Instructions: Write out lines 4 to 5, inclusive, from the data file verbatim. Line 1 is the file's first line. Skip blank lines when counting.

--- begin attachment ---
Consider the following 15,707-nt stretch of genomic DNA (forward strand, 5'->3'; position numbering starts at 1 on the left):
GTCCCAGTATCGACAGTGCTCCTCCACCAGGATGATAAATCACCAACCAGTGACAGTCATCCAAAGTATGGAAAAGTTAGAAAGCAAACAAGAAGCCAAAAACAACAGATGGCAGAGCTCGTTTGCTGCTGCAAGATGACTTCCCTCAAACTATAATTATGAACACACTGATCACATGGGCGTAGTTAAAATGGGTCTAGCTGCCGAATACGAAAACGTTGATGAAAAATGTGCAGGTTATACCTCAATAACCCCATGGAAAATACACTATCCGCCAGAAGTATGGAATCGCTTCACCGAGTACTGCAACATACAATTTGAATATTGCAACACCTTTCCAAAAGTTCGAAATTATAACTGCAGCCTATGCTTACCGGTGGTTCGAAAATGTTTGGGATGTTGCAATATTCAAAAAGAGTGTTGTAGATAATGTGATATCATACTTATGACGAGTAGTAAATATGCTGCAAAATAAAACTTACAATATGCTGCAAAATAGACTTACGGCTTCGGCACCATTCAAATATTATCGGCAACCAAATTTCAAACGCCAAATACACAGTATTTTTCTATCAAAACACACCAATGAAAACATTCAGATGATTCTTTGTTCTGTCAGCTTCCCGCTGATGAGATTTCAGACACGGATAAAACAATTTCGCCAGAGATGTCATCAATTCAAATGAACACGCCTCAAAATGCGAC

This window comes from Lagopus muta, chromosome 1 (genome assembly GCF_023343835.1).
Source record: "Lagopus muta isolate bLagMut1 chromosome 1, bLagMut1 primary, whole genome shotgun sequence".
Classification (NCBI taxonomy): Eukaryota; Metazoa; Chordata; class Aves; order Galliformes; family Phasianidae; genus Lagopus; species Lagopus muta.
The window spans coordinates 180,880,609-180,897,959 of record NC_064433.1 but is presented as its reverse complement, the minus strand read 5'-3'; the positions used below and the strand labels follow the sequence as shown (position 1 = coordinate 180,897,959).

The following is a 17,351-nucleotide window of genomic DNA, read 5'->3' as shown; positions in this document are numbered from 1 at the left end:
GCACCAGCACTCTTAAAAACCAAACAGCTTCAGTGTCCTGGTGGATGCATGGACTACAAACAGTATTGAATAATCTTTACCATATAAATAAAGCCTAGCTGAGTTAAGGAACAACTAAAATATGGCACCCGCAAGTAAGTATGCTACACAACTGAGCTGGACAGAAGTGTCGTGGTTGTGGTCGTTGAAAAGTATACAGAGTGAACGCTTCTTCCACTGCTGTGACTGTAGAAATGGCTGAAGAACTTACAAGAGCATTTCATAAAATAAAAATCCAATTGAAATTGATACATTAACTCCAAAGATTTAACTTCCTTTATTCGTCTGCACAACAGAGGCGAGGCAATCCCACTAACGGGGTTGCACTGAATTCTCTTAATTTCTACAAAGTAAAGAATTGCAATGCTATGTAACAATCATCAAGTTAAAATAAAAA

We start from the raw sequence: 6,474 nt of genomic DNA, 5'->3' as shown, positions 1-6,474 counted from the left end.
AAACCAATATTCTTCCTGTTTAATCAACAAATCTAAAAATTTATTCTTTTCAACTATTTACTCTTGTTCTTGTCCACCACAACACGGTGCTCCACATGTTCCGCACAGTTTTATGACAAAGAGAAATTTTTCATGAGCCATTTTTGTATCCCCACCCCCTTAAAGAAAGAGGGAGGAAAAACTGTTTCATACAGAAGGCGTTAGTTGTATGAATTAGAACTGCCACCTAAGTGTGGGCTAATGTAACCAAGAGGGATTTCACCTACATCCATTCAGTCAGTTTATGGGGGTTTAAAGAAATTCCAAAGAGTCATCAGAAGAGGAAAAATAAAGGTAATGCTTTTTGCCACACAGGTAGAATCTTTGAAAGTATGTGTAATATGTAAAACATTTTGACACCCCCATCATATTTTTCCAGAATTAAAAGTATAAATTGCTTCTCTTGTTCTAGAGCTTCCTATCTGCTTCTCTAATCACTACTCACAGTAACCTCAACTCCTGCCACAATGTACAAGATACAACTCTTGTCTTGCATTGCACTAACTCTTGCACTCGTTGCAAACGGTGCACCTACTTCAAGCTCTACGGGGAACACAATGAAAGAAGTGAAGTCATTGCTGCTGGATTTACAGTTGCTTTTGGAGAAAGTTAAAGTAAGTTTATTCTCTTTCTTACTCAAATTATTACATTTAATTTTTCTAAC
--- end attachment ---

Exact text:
Source record: "Lagopus muta isolate bLagMut1 chromosome 1, bLagMut1 primary, whole genome shotgun sequence".
Classification (NCBI taxonomy): Eukaryota; Metazoa; Chordata; class Aves; order Galliformes; family Phasianidae; genus Lagopus; species Lagopus muta.